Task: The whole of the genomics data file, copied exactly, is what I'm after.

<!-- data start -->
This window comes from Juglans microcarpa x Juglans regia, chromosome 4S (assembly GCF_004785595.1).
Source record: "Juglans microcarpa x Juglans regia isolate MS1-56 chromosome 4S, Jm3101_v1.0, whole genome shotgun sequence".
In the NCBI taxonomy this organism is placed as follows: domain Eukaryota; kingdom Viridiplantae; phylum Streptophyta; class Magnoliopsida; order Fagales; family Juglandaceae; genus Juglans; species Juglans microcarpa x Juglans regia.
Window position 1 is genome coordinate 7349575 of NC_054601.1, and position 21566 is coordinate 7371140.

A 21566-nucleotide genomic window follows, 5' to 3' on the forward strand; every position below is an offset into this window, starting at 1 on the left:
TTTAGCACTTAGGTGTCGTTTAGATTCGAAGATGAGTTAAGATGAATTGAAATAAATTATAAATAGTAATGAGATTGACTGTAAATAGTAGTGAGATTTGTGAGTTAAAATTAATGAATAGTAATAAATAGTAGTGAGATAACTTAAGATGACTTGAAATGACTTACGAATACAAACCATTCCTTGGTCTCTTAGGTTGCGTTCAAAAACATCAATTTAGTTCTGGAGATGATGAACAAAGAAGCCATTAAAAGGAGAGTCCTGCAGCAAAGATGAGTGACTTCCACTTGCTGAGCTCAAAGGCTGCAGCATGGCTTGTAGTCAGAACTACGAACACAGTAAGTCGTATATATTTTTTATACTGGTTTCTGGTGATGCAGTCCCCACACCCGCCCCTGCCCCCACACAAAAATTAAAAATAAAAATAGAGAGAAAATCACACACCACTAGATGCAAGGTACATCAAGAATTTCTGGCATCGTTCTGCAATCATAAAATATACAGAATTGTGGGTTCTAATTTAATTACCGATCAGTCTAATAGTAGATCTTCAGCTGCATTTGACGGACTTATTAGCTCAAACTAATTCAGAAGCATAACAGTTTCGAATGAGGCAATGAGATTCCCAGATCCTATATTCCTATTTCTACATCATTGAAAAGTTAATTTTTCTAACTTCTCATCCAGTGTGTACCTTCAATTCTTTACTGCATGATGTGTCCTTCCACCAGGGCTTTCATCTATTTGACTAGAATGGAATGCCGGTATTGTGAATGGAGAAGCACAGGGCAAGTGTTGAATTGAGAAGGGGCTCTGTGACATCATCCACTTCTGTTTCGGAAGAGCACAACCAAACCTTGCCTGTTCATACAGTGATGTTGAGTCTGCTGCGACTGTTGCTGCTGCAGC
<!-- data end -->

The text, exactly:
This window comes from Juglans microcarpa x Juglans regia, chromosome 4S (assembly GCF_004785595.1).
Source record: "Juglans microcarpa x Juglans regia isolate MS1-56 chromosome 4S, Jm3101_v1.0, whole genome shotgun sequence".
In the NCBI taxonomy this organism is placed as follows: domain Eukaryota; kingdom Viridiplantae; phylum Streptophyta; class Magnoliopsida; order Fagales; family Juglandaceae; genus Juglans; species Juglans microcarpa x Juglans regia.
Window position 1 is genome coordinate 7349575 of NC_054601.1, and position 21566 is coordinate 7371140.

A 21566-nucleotide genomic window follows, 5' to 3' on the forward strand; every position below is an offset into this window, starting at 1 on the left:
TTTAGCACTTAGGTGTCGTTTAGATTCGAAGATGAGTTAAGATGAATTGAAATAAATTATAAATAGTAATGAGATTGACTGTAAATAGTAGTGAGATTTGTGAGTTAAAATTAATGAATAGTAATAAATAGTAGTGAGATAACTTAAGATGACTTGAAATGACTTACGAATACAAACCATTCCTTGGTCTCTTAGGTTGCGTTCAAAAACATCAATTTAGTTCTGGAGATGATGAACAAAGAAGCCATTAAAAGGAGAGTCCTGCAGCAAAGATGAGTGACTTCCACTTGCTGAGCTCAAAGGCTGCAGCATGGCTTGTAGTCAGAACTACGAACACAGTAAGTCGTATATATTTTTTATACTGGTTTCTGGTGATGCAGTCCCCACACCCGCCCCTGCCCCCACACAAAAATTAAAAATAAAAATAGAGAGAAAATCACACACCACTAGATGCAAGGTACATCAAGAATTTCTGGCATCGTTCTGCAATCATAAAATATACAGAATTGTGGGTTCTAATTTAATTACCGATCAGTCTAATAGTAGATCTTCAGCTGCATTTGACGGACTTATTAGCTCAAACTAATTCAGAAGCATAACAGTTTCGAATGAGGCAATGAGATTCCCAGATCCTATATTCCTATTTCTACATCATTGAAAAGTTAATTTTTCTAACTTCTCATCCAGTGTGTACCTTCAATTCTTTACTGCATGATGTGTCCTTCCACCAGGGCTTTCATCTATTTGACTAGAATGGAATGCCGGTATTGTGAATGGAGAAGCACAGGGCAAGTGTTGAATTGAGAAGGGGCTCTGTGACATCATCCACTTCTGTTTCGGAAGAGCACAACCAAACCTTGCCTGTTCATACAGTGATGTTGAGTCTGCTGCGACTGTTGCTGCTGCAGC